GPS and fieldwork?
aidan.wilson at SYDNEY.EDU.AU
Sun May 23 03:02:00 UTC 2010
David Nash showed off to me his new gps data logger, called a Gisteq
Phototracker Mini, but there's a bunch of them, ranging from about US$50 to a
couple of hundred I think, and there are other brands offering similar things.
Basically you can tell it to record a journey (the distance between waypoints
user-settable from about 15m to 1000m), or you can click it and record a
waypoint manually. When you upload the data to a computer, it shows you the
waypoints separate from the recorded journey.
I gave it a quick go, trying to get the data off, because it's apparently just
gpx files, which are readable from a bunch of different programs, including
google earth. However I had immense difficulty. As David explained, the model
he bought doesn't mount; you have to have the software to import the data,
whereas other models (he mentioned one made by Sony) do mount and you can
therefore drag and drop the datafiles.
Just another suggestion.
The University of Sydney
+612 9036 9558
+61428 458 969
aidan.wilson at usyd.edu.au
On Sun, 23 May 2010, Felicity Meakins wrote:
> I have a camera with an inbuilt GPS which is quite good, though of course
> you have to remember to take some photos close-up to get an accurate
> You could also talk to AAPA in Darwin. I gave them coordinates for a number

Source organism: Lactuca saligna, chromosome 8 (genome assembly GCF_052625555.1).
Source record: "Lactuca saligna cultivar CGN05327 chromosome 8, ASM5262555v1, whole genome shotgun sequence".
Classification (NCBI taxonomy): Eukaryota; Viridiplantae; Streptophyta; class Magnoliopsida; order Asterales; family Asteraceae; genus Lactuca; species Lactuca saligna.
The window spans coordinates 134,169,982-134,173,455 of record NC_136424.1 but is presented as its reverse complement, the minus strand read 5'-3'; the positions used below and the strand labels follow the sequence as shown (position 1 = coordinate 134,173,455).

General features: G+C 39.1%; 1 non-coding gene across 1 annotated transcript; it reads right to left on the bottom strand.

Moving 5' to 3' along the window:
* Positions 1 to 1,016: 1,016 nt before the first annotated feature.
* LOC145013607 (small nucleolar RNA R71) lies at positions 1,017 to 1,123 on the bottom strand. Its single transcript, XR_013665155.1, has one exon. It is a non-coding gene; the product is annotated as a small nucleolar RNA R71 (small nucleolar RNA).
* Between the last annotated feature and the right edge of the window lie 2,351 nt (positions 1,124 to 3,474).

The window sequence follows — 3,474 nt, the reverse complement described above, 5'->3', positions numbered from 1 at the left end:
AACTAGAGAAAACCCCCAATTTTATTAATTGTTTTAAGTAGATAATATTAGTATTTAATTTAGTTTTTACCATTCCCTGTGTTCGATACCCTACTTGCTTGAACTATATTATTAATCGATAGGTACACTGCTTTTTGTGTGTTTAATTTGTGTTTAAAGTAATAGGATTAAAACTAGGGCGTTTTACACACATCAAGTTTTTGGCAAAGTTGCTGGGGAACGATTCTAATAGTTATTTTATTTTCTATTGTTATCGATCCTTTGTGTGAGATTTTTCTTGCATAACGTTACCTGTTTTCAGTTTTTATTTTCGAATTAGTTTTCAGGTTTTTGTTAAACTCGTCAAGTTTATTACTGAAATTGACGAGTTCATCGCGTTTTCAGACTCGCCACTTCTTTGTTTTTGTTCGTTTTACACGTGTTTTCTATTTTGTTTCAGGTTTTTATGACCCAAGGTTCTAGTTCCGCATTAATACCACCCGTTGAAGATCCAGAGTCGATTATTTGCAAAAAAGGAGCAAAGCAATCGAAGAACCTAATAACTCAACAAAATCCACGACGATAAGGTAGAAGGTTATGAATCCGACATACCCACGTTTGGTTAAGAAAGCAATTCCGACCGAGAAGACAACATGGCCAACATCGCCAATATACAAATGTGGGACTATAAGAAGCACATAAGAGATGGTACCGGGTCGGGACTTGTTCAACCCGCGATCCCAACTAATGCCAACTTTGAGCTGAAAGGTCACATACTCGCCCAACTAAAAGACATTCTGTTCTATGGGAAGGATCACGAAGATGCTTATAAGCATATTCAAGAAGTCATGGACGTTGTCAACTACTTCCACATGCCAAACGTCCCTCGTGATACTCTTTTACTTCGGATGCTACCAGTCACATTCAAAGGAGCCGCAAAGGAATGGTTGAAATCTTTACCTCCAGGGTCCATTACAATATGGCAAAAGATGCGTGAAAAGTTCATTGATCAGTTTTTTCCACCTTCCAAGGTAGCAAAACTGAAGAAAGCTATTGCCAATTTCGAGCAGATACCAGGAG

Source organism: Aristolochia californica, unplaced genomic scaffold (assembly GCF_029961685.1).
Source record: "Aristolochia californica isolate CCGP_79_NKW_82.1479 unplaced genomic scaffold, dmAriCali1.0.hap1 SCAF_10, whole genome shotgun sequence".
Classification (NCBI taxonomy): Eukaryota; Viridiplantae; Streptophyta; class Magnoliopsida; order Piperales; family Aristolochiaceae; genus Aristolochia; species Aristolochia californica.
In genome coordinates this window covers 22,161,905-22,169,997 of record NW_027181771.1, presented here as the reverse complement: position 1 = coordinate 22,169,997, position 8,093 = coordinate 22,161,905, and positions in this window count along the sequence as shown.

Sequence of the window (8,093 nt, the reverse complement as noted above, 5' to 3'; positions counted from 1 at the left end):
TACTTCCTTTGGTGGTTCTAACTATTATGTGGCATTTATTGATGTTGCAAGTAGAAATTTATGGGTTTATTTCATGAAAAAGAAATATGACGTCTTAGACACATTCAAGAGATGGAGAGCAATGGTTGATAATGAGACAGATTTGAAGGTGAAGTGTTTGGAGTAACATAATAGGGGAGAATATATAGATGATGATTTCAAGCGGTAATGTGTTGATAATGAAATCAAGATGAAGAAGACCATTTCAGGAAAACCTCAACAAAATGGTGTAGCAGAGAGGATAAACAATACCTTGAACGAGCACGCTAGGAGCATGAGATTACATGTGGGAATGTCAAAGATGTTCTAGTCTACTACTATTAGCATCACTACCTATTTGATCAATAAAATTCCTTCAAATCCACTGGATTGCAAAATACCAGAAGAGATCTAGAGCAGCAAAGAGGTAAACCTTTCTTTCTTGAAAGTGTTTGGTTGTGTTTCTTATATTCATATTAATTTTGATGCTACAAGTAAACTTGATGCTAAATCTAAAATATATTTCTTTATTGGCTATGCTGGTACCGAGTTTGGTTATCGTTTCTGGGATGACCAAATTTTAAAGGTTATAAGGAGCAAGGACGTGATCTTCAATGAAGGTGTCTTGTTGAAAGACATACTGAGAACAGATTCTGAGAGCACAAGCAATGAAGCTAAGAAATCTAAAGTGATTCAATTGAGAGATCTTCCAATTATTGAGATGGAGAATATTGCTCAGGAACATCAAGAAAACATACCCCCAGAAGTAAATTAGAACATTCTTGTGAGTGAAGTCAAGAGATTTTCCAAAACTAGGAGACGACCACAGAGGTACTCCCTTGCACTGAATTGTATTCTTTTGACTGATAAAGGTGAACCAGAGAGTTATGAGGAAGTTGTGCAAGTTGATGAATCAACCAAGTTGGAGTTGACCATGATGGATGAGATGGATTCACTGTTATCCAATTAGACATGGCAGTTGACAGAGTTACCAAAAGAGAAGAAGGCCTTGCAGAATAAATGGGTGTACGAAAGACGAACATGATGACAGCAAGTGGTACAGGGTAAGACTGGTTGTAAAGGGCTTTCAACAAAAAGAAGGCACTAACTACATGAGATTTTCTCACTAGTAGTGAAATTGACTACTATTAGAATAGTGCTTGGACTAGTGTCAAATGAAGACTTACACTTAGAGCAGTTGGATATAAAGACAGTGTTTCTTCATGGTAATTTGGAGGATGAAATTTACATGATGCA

> of Dreaming tracks in Bilinarra country and they did up some fantastic maps
> for me mapping the coordinates.
> On 21/5/10 9:13 PM, "Nick Thieberger" <thien at unimelb.edu.au> wrote:
>> I have a Garmin GPS 60 and I find it easy to use. In conjunction with
>> a digital camera its track information can geocode images (using,
>> e.g., myTracks2 or similar software) based only on the shared
>> timestamps of the images and the GPS data. It is of course yet another
>> device that needs batteries, but it could also be considered a
>> necessity for remote location and off-road travel.
>> On 21 May 2010 11:35, Greg Dickson <munanga at bigpond.com> wrote:
>>> Hi all,
>>> I'm in the process of putting together my equipment wishlist for fieldwork
>>> in Northern Australia and was wondering if I should think about taking a GPS
>>> with me. I've never actually used one before, but was thinking it could
>>> come in handy, especially if we wanted to do things like mapping Dreaming
>>> sites/sacred sites.
>>> Does anyone have any advice or experiences to share about the usefulness of
>>> GPSes in fieldwork?
>>> Greg Dickson
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